Canada adds service jobs, loses factory jobs in June

Canada's national unemployment rate fell to 6.8 per cent in June, down from 6.9 per cent in May

OTTAWA – Canada’s overall labour market was stuck in neutral last month as gains in the services sector were offset by declines in factory and construction work, Statistics Canada said Friday.

Overall, the data indicated the country lost 700 jobs last month – a change so slight it was statistically insignificant.

But the national unemployment rate fell to 6.8 per cent in June, down from 6.9 per cent the previous month.

The decline was mostly because fewer people were looking for a job, with the labour force participation rate falling to 65.5 per cent from 65.7 per cent.

Service sector jobs continued to rise last month, gaining 45,500 positions, with the biggest increases registered in accommodation and food services as well as information, culture and recreation.

Compared to 12 months earlier, the June labour force survey found that Canada had added 170,600 services jobs, an increase of 1.2 per cent.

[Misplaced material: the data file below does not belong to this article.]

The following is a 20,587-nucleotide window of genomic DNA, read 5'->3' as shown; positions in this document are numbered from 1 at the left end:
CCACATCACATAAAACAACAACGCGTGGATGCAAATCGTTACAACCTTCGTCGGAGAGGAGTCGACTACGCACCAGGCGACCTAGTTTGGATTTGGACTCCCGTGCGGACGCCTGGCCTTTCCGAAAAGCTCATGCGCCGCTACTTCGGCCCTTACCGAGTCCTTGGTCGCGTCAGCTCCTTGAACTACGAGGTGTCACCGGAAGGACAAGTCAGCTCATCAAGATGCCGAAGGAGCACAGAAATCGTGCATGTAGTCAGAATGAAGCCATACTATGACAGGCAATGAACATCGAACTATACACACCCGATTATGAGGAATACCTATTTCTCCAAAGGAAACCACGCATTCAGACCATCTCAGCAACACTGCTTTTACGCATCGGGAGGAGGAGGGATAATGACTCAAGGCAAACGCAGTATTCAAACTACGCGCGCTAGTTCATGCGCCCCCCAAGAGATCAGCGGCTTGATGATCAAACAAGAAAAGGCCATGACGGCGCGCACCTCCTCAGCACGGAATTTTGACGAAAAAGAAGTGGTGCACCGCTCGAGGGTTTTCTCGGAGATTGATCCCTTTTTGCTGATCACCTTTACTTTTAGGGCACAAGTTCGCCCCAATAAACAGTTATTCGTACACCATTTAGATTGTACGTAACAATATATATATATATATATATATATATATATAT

In contrast, the country’s goods-producing industries shed 46,200 jobs in June, as construction and manufacturing industries saw the largest declines. Over the previous year, 63,000 factory jobs were lost overall – a drop of 1.6 per cent.

Employment in the category of self-employed work grew by 37,700 last month, while the number of employee positions dropped 38,400 positions, the survey found.

The data also showed that the labour market shed 40,100 full-time jobs and gained 39,400 less-desirable part-time positions. However, the agency considered both these numbers to be statistically insignificant.

British Columbia was the only province to add a significant number of jobs last month with 16,000 new positions, while the labour markets in other regions experienced decreases or remained largely unchanged.

A consensus of economists had predicted the country to add 5,000 jobs and for the unemployment rate to move up to seven per cent, according to Thomson Reuters.

Looking for more?

Get the Best of Maclean's sent straight to your inbox. Sign up for news, commentary and analysis.